Malaysian Proves Billionaire Making 45,000 Gloves an HourNetty Ismail
Kuan Kam Hon saw the need for rubber gloves during the early years of the AIDS epidemic.
At the time, health-care workers and others were increasingly using the gloves to protect themselves against the virus and other infectious diseases. So Kuan turned his stagnating woven-label and badge manufacturing plant into a maker of latex gloves.
The decision has made Kuan, 66, a billionaire. His Kuala Lumpur-based company, Hartalega Holdings Bhd., has soared 56 percent this year, reaching an all-time high yesterday. Kuan and his family own 55 percent of the company. He has never appeared on an international wealth ranking.
“He is very involved in the installation and design of equipment, in the day-to-day production,” said Ang Kok Heng, Kuala Lumpur-based chief investment officer at Phillip Capital Management Sdn., who has known Kuan since Hartalega’s initial public offering in 2008. “He is the person who is everywhere in the factory.”
Hartalega -- the company’s name is a combination of two Malay words that mean “relief assets” -- is now the world’s biggest synthetic-glove maker, and one of its most efficient. A robotic system that mimics the human hand motion of stripping gloves off molds has helped it reduce costs and make its production lines some of the fastest in the industry, churning out as many as 45,000 gloves an hour, according to the company.
Hartalega’s earnings before interest, taxes, depreciation and amortization margin, was almost 34 percent in the fourth quarter of its financial year ended March 31, about double its competitors’, including Malaysia-based Top Glove Corp. Bhd.
“He enjoys higher margins because of low raw material costs, low usage of materials, higher productivity and lower labor requirement,” said Ang, who helps manage $428 million, including investments in Hartalega. “They can produce more gloves per line, which other glove companies cannot do.”
Hartalega has six plants that can produce 13.6 billion gloves a year, according to company reports, and is spending as much as 1.9 billion ringgit ($580 million) to build a manufacturing complex with 72 production lines by 2021. The new lines will produce an additional 28.5 billion gloves a year, the company said.
Kuan started working in 1969 at his father’s property development company, Kuan Yen & Sons, building high-end homes in Kuala Lumpur and its suburbs. In 1978, he made his foray into manufacturing by setting up Timol Weaving Sdn., a maker of woven labels and badges. He decided to venture into rubber glove manufacturing when the recession in the 1980s “coincided with the end of the building and weaving businesses,” his son, Kuan Mun Leong, who is Hartalega’s managing director, said in an e-mail.
In 2002, Hartalega invested in the research and development of thin nitrile gloves that can be used by health-care professionals and patients allergic to rubber protein.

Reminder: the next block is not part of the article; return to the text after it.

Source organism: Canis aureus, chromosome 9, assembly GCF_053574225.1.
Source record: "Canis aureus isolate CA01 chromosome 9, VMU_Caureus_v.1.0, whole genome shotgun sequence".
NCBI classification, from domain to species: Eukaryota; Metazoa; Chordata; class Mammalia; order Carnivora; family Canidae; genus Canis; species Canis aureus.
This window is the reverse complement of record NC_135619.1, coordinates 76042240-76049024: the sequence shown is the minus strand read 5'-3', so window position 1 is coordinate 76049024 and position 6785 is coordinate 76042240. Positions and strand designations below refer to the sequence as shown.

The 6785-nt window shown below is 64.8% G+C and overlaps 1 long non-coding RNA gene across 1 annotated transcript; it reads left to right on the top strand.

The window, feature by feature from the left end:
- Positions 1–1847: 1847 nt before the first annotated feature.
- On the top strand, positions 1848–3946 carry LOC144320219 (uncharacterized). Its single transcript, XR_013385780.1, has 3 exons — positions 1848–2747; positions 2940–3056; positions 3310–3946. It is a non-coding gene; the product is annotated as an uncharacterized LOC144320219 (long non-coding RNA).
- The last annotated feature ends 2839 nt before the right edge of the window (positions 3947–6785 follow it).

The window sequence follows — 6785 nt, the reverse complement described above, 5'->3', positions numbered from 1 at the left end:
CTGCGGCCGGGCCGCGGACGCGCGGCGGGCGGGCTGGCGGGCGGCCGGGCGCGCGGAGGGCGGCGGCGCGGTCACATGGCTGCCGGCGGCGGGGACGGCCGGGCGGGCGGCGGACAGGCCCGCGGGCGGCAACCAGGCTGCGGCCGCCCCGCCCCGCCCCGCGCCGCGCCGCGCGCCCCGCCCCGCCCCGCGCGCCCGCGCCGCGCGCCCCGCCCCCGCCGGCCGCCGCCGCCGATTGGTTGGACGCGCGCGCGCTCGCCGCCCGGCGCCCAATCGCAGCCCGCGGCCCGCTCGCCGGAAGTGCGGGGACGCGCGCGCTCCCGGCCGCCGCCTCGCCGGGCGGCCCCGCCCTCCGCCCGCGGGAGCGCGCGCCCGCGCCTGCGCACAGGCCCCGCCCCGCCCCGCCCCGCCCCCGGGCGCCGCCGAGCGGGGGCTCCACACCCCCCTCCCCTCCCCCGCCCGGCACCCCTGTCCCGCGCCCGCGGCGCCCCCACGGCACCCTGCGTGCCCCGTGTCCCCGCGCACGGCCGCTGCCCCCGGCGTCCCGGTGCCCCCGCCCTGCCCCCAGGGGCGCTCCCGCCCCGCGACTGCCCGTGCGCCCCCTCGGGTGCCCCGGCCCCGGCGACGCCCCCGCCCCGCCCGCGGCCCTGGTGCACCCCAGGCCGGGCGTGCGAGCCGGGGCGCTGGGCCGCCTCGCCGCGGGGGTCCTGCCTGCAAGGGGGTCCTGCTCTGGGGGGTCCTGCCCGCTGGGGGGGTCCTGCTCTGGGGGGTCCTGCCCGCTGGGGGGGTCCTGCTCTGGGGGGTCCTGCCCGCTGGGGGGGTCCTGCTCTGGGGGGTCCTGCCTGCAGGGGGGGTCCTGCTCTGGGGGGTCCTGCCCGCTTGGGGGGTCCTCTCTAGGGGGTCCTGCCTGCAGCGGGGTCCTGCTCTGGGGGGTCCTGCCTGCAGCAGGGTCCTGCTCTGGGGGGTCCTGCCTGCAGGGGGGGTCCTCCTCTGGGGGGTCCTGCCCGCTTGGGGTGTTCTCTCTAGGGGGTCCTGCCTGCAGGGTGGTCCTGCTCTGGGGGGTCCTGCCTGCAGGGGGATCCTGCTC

“At the time, nitrile gloves were chiefly used in industrial applications and not in the medical sector due to their heavy weight and thickness, which was a hindrance for medical practitioners in the examination of patients,” said the billionaire’s 37-year-old son, Mun Leong. “Nitrile gloves are a necessity as there are people who are allergic to rubber protein.”
Kuan introduced the world’s first 4.7-gram nitrile glove that bore the elasticity and softness of natural rubber, without the protein allergy risk. The lightest nitrile glove that Hartalega currently produces weighs 3.2 grams, his son said. Global demand for the synthetic gloves is set to grow as much as 20 percent a year till 2014, he said.
Kuan has a net worth of at least $1 billion, based on the value of Hartalega shares and warrants held by him and his family, as well dividend income since 2008, according to the Bloomberg Billionaires Index. The Kuan family declined to comment on their wealth.
“We would prefer not to speculate on this,” the billionaire’s son, Mun Leong, said in an e-mail to Bloomberg News.
The patriarch owns his shares through holding companies Hartalega Industries Sdn. and Budi Tenggara Sdn., according to the company’s latest annual report. His two sons also directly own shares in the glove maker.
Kuan stepped down as managing director in November while remaining executive chairman, paving the way for his son, Mun Leong, to helm the company. The younger Kuan, who holds a mechanical engineering degree and an MBA, joined Hartalega’s engineering department in 2001, according to the company’s annual report. The patriarch’s older son, Kuan Mun Keng, 38, a certified practicing accountant, is executive director at the company and oversees sales and marketing as well as corporate finance.
“Now, he is slowly handing over to his sons,” Phillip Capital’s Ang said.